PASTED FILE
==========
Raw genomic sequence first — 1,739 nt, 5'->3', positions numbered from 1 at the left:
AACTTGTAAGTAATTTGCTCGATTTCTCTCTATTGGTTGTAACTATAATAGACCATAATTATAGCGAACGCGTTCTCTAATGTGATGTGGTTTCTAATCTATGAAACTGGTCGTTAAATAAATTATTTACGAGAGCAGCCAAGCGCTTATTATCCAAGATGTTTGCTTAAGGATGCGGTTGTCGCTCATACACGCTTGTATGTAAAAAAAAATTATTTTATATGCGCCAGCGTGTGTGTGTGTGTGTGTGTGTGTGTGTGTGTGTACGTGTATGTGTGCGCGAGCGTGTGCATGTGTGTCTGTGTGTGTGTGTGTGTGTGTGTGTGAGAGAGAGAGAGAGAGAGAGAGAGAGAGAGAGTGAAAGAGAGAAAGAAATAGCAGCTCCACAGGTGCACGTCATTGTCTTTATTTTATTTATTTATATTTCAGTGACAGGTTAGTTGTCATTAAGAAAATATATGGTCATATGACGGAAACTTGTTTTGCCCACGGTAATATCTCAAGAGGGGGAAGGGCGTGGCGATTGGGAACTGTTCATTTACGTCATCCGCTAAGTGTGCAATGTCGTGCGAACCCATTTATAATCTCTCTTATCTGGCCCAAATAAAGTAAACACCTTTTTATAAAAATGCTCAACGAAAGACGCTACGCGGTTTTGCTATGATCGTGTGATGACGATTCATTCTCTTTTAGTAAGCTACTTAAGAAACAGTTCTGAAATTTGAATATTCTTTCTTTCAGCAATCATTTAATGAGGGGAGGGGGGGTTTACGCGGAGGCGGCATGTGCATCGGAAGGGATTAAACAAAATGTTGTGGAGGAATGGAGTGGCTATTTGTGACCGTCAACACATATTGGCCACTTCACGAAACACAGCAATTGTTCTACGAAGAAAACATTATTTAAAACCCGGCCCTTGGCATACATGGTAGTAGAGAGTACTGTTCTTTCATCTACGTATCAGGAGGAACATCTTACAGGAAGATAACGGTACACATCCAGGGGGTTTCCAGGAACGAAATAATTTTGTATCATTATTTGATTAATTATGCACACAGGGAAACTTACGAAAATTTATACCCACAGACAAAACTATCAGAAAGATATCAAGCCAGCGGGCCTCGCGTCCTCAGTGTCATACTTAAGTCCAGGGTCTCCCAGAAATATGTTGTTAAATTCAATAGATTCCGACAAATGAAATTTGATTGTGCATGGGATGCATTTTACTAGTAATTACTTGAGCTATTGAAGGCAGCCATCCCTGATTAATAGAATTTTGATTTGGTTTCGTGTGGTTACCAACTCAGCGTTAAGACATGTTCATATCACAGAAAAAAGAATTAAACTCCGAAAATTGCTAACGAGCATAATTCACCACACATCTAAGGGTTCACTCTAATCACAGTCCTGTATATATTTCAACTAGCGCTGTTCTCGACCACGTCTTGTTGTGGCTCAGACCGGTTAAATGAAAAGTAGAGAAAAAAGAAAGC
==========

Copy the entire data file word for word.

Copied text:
Raw genomic sequence first — 1,739 nt, 5'->3', positions numbered from 1 at the left:
AACTTGTAAGTAATTTGCTCGATTTCTCTCTATTGGTTGTAACTATAATAGACCATAATTATAGCGAACGCGTTCTCTAATGTGATGTGGTTTCTAATCTATGAAACTGGTCGTTAAATAAATTATTTACGAGAGCAGCCAAGCGCTTATTATCCAAGATGTTTGCTTAAGGATGCGGTTGTCGCTCATACACGCTTGTATGTAAAAAAAAATTATTTTATATGCGCCAGCGTGTGTGTGTGTGTGTGTGTGTGTGTGTGTGTGTACGTGTATGTGTGCGCGAGCGTGTGCATGTGTGTCTGTGTGTGTGTGTGTGTGTGTGTGTGAGAGAGAGAGAGAGAGAGAGAGAGAGAGAGAGTGAAAGAGAGAAAGAAATAGCAGCTCCACAGGTGCACGTCATTGTCTTTATTTTATTTATTTATATTTCAGTGACAGGTTAGTTGTCATTAAGAAAATATATGGTCATATGACGGAAACTTGTTTTGCCCACGGTAATATCTCAAGAGGGGGAAGGGCGTGGCGATTGGGAACTGTTCATTTACGTCATCCGCTAAGTGTGCAATGTCGTGCGAACCCATTTATAATCTCTCTTATCTGGCCCAAATAAAGTAAACACCTTTTTATAAAAATGCTCAACGAAAGACGCTACGCGGTTTTGCTATGATCGTGTGATGACGATTCATTCTCTTTTAGTAAGCTACTTAAGAAACAGTTCTGAAATTTGAATATTCTTTCTTTCAGCAATCATTTAATGAGGGGAGGGGGGGTTTACGCGGAGGCGGCATGTGCATCGGAAGGGATTAAACAAAATGTTGTGGAGGAATGGAGTGGCTATTTGTGACCGTCAACACATATTGGCCACTTCACGAAACACAGCAATTGTTCTACGAAGAAAACATTATTTAAAACCCGGCCCTTGGCATACATGGTAGTAGAGAGTACTGTTCTTTCATCTACGTATCAGGAGGAACATCTTACAGGAAGATAACGGTACACATCCAGGGGGTTTCCAGGAACGAAATAATTTTGTATCATTATTTGATTAATTATGCACACAGGGAAACTTACGAAAATTTATACCCACAGACAAAACTATCAGAAAGATATCAAGCCAGCGGGCCTCGCGTCCTCAGTGTCATACTTAAGTCCAGGGTCTCCCAGAAATATGTTGTTAAATTCAATAGATTCCGACAAATGAAATTTGATTGTGCATGGGATGCATTTTACTAGTAATTACTTGAGCTATTGAAGGCAGCCATCCCTGATTAATAGAATTTTGATTTGGTTTCGTGTGGTTACCAACTCAGCGTTAAGACATGTTCATATCACAGAAAAAAGAATTAAACTCCGAAAATTGCTAACGAGCATAATTCACCACACATCTAAGGGTTCACTCTAATCACAGTCCTGTATATATTTCAACTAGCGCTGTTCTCGACCACGTCTTGTTGTGGCTCAGACCGGTTAAATGAAAAGTAGAGAAAAAAGAAAGC